Bean Sprouts Nutrition Information and Health Benefits

Bean sprouts

Verywell / Alexandra Shytsman 

Sprouts are seeds that have been watered and germinated to produce a thin stalk and leaflets. They are harvested when they are about three to five days old. There are many varieties, including bean sprouts from all kinds of beans, such as mung beans and soybeans; alfalfa sprouts; broccoli sprouts; and clover sprouts.

The leafier the sprouts are, the more their nutritional content is similar to green leafy vegetables. Sprouts are easy to grow at home. A tablespoon of alfalfa seeds, for example, will sprout to fill a quart jar. Be sure to buy seeds labeled "for sprouting."

Bean Sprout Nutrition Facts

The following nutrition information is provided by the USDA for 1 cup (90g) of raw bean sprouts.

  • Calories: 27
  • Fat: 0.2g
  • Sodium: 5.4mg
  • Carbohydrates: 5.4g
  • Fiber: 1.6g
  • Sugars: 3.7g
  • Protein: 2.7g

Carbs

As with most non-starchy vegetables, scientists haven't tested the glycemic index of bean sprouts, but assume that it is very low due to the low amount of carbohydrates (just 5.4 grams for 1 cup of bean sprouts). 

Fat

Bean sprouts contain just a trace amount of fat. Most of the fats found in sprouts are mono and polyunsaturated.

Protein

Beans are a good plant-based source of protein, but bean sprouts have less protein than mature beans. For example, a cup of cooked mung beans contains 12 grams of protein whereas 1 cup of bean sprouts offers just 2.7 grams.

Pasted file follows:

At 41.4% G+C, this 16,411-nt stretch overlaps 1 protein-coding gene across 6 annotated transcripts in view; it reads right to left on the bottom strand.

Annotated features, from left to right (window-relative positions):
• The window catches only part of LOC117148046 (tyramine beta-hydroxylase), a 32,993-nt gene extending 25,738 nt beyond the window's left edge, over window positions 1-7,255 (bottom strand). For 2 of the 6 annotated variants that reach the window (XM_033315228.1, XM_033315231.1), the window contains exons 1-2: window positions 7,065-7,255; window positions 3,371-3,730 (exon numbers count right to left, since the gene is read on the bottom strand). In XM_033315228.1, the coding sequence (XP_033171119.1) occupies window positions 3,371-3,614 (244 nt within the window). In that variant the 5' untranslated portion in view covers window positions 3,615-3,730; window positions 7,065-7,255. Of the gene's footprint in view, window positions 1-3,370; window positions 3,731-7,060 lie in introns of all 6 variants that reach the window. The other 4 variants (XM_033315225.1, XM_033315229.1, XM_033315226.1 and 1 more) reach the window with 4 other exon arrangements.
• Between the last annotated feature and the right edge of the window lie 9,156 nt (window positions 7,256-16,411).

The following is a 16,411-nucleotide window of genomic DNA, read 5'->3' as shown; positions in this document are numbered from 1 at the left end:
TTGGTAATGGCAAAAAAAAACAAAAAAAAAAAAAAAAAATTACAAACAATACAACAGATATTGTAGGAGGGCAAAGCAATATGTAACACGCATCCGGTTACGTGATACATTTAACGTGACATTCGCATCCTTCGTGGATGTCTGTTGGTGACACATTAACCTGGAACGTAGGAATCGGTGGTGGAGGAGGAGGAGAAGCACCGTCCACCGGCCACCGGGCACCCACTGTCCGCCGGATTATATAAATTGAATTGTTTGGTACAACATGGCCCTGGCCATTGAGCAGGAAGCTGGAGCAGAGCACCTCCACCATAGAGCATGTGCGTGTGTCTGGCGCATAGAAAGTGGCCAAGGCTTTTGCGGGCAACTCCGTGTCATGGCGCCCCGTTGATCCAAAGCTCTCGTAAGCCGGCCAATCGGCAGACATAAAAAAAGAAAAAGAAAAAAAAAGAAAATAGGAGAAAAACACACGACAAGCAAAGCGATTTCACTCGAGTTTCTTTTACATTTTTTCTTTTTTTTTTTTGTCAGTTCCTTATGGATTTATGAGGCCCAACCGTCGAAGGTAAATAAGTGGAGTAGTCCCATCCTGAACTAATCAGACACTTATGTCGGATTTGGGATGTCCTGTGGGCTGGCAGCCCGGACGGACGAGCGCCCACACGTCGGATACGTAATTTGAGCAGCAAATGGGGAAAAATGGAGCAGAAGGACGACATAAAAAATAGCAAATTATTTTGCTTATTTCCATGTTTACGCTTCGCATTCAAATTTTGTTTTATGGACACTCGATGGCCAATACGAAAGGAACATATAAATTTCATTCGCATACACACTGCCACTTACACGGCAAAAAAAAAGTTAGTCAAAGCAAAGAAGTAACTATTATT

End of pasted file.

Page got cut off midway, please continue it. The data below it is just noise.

Still, sprouts have more protein than other leafy greens, with 3 grams per cup for mung bean sprouts versus less than 1 gram for spinach, for example. Sprouting increases the amounts and bioavailability of protein.

Vitamins and Minerals

Nutrition experts have noted that "sprouts provide excellent quality nutrients and, by weight, are the rich sources of an array of vitamins, minerals and anti-oxidants." A one cup serving is a good source of vitamin C (providing roughly 13% of the RDA) and provides antioxidants such as cryptoxanthin.

Health Benefits

Research has shown that some sprouts from bean sprouts to broccoli sprouts have fairly high levels of phytonutrients, many of which have antioxidant properties.

Lowers Cholesterol

A small, short-term study of broccoli sprouts found that their antioxidants could lower total and LDL ("bad") cholesterol, and significantly increase HDL ("good") cholesterol in human participants. A slightly larger study published in 2015 found similar effects on cholesterol levels in people with type 2 diabetes who consumed lentil sprouts.

Helps Manage Blood Sugar

Another study of broccoli sprouts in people with type 2 diabetes found that their antioxidants offered benefits such as improved cholesterol levels and decreased insulin resistance and vascular complications. The study authors noted that "the bioactive components of young broccoli sprouts make it an excellent choice for supplementary treatment in type 2 diabetes."

May Help Reduce Inflammation